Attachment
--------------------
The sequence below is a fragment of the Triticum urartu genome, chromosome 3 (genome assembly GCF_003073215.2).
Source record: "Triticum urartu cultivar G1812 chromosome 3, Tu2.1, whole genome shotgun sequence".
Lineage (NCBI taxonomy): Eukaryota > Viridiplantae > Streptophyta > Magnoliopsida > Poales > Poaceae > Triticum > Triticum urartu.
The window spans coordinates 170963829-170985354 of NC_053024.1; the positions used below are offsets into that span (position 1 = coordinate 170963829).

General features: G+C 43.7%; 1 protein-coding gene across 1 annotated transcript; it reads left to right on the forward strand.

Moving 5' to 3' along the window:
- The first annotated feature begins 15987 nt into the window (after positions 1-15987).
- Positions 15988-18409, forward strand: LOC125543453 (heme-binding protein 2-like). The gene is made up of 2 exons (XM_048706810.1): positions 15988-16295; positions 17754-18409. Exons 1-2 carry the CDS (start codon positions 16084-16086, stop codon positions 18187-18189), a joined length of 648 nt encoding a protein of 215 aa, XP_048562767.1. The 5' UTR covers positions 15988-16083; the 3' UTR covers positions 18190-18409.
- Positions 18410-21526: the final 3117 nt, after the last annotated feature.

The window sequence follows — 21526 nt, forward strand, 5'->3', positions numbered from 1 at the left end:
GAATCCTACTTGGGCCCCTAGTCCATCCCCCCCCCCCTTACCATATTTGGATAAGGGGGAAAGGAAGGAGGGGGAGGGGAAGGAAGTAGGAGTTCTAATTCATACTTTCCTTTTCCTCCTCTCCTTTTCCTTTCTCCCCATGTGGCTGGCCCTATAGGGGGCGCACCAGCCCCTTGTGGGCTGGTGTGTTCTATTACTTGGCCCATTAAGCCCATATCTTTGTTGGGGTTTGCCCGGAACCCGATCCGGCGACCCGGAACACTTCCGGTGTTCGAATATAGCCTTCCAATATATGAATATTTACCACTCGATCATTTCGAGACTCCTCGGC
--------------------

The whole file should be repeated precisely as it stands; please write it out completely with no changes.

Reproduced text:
The sequence below is a fragment of the Triticum urartu genome, chromosome 3 (genome assembly GCF_003073215.2).
Source record: "Triticum urartu cultivar G1812 chromosome 3, Tu2.1, whole genome shotgun sequence".
Lineage (NCBI taxonomy): Eukaryota > Viridiplantae > Streptophyta > Magnoliopsida > Poales > Poaceae > Triticum > Triticum urartu.
The window spans coordinates 170963829-170985354 of NC_053024.1; the positions used below are offsets into that span (position 1 = coordinate 170963829).

General features: G+C 43.7%; 1 protein-coding gene across 1 annotated transcript; it reads left to right on the forward strand.

Moving 5' to 3' along the window:
- The first annotated feature begins 15987 nt into the window (after positions 1-15987).
- Positions 15988-18409, forward strand: LOC125543453 (heme-binding protein 2-like). The gene is made up of 2 exons (XM_048706810.1): positions 15988-16295; positions 17754-18409. Exons 1-2 carry the CDS (start codon positions 16084-16086, stop codon positions 18187-18189), a joined length of 648 nt encoding a protein of 215 aa, XP_048562767.1. The 5' UTR covers positions 15988-16083; the 3' UTR covers positions 18190-18409.
- Positions 18410-21526: the final 3117 nt, after the last annotated feature.

The window sequence follows — 21526 nt, forward strand, 5'->3', positions numbered from 1 at the left end:
GAATCCTACTTGGGCCCCTAGTCCATCCCCCCCCCCCTTACCATATTTGGATAAGGGGGAAAGGAAGGAGGGGGAGGGGAAGGAAGTAGGAGTTCTAATTCATACTTTCCTTTTCCTCCTCTCCTTTTCCTTTCTCCCCATGTGGCTGGCCCTATAGGGGGCGCACCAGCCCCTTGTGGGCTGGTGTGTTCTATTACTTGGCCCATTAAGCCCATATCTTTGTTGGGGTTTGCCCGGAACCCGATCCGGCGACCCGGAACACTTCCGGTGTTCGAATATAGCCTTCCAATATATGAATATTTACCACTCGATCATTTCGAGACTCCTCGGC